Do you ever turn around and realize somebody has done an end-run on you?
It’s not easy to make everybody happy when you’re in Marketing and public relations. Engineers, VPs, execs, and firebrands in Technical Support all want to publish content to make their lives easier. Some of them don’t really know what people in Marketing do, so when they’re facing deadlines or customer pressure, they don’t put up with very much delay before they run around the end and figure out their own way to get content written and published.
So for example, the project director inside a large government institution has a remarkable story to tell, but he’s got only a few weeks to use his budget or lose it. The public relations manager tells him, “Yes, we can hire the ideal writer for your project, a person who knows your specialty inside and out. We can also publish the story for you.”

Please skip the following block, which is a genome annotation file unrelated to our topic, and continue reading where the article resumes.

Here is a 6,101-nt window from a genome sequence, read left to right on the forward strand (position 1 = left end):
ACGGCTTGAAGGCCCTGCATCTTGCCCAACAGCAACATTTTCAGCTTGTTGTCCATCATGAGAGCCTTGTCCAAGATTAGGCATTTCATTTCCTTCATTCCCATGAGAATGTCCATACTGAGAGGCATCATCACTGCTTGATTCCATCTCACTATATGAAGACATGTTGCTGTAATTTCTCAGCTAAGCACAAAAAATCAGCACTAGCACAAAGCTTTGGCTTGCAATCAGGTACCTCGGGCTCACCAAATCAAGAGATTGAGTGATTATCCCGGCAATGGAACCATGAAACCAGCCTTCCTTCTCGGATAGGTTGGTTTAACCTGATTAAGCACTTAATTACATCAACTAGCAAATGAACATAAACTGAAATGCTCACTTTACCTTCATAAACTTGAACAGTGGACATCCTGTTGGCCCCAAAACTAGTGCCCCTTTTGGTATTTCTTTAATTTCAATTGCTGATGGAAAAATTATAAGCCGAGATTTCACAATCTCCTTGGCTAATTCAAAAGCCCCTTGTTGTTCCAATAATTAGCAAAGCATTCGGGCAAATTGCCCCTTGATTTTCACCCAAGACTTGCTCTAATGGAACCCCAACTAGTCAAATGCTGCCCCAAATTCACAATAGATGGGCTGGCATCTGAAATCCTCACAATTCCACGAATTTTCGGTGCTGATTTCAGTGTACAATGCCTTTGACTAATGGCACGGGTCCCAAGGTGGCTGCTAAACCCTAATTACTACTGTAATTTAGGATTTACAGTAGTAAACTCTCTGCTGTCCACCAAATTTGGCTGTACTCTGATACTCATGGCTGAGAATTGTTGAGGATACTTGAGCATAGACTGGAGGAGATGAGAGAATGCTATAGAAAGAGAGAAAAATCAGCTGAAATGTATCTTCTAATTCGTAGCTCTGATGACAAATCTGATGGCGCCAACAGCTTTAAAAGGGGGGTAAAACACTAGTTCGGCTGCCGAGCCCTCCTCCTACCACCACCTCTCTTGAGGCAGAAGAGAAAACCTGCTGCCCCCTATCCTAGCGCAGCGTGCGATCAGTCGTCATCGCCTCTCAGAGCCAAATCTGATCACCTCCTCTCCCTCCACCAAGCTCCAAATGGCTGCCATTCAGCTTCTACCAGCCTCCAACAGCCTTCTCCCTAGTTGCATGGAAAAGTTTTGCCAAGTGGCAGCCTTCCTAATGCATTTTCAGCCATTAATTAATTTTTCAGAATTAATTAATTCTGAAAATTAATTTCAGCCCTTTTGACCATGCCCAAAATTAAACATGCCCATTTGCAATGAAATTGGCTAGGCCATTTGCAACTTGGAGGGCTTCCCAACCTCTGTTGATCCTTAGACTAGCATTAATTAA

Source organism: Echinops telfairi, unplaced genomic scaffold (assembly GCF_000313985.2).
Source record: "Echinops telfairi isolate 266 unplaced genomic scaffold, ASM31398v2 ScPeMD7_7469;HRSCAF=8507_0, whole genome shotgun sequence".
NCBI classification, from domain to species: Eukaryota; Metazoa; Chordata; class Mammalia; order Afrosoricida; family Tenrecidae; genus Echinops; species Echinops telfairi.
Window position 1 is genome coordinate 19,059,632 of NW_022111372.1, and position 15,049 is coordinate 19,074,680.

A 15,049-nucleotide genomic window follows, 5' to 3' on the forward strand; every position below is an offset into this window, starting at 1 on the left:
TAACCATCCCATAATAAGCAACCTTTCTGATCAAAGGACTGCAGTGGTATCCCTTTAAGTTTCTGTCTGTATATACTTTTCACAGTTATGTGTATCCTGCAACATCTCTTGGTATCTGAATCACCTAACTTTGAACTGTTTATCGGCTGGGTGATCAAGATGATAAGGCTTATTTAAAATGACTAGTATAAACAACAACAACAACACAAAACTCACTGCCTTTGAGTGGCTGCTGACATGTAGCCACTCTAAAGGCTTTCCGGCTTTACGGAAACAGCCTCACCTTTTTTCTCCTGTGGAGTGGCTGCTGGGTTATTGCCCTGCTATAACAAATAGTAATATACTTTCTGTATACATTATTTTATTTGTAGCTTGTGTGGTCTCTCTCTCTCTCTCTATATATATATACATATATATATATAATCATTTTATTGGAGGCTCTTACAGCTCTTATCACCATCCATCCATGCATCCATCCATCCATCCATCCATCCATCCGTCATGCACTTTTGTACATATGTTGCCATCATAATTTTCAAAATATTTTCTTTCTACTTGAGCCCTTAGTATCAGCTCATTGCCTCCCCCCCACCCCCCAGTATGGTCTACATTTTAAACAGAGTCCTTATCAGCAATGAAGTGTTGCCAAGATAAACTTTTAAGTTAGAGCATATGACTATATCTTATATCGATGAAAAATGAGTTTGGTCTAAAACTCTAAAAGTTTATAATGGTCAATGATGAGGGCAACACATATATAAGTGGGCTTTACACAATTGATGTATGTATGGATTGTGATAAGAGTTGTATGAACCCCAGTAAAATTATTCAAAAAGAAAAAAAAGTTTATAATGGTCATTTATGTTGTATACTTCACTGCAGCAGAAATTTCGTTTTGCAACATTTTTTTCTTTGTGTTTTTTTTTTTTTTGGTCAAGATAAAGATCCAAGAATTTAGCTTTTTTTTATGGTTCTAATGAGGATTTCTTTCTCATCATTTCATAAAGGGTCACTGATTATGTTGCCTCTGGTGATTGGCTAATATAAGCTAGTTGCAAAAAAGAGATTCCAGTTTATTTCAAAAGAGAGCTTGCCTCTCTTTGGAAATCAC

Two weeks go by, and he doesn’t hear from them. The clock is ticking, so he spends some time on the search engines and article sites, in case he needs to hire the writer himself.
Another week goes by, and the PR manager calls to ask some “preliminary” questions about the project. The director starts making phone calls to find a fallback writer.
Finally, he realizes the only way to get the piece done is to hire the writer himself, which he does. The paper ends up a bit late and a bit over budget, but he has it in hand.
Now, if you’re the project director, do you take the paper to the PR manager and ask him to publish it?
If you’re the PR manager, will you work with the content, or be upset by the end-run?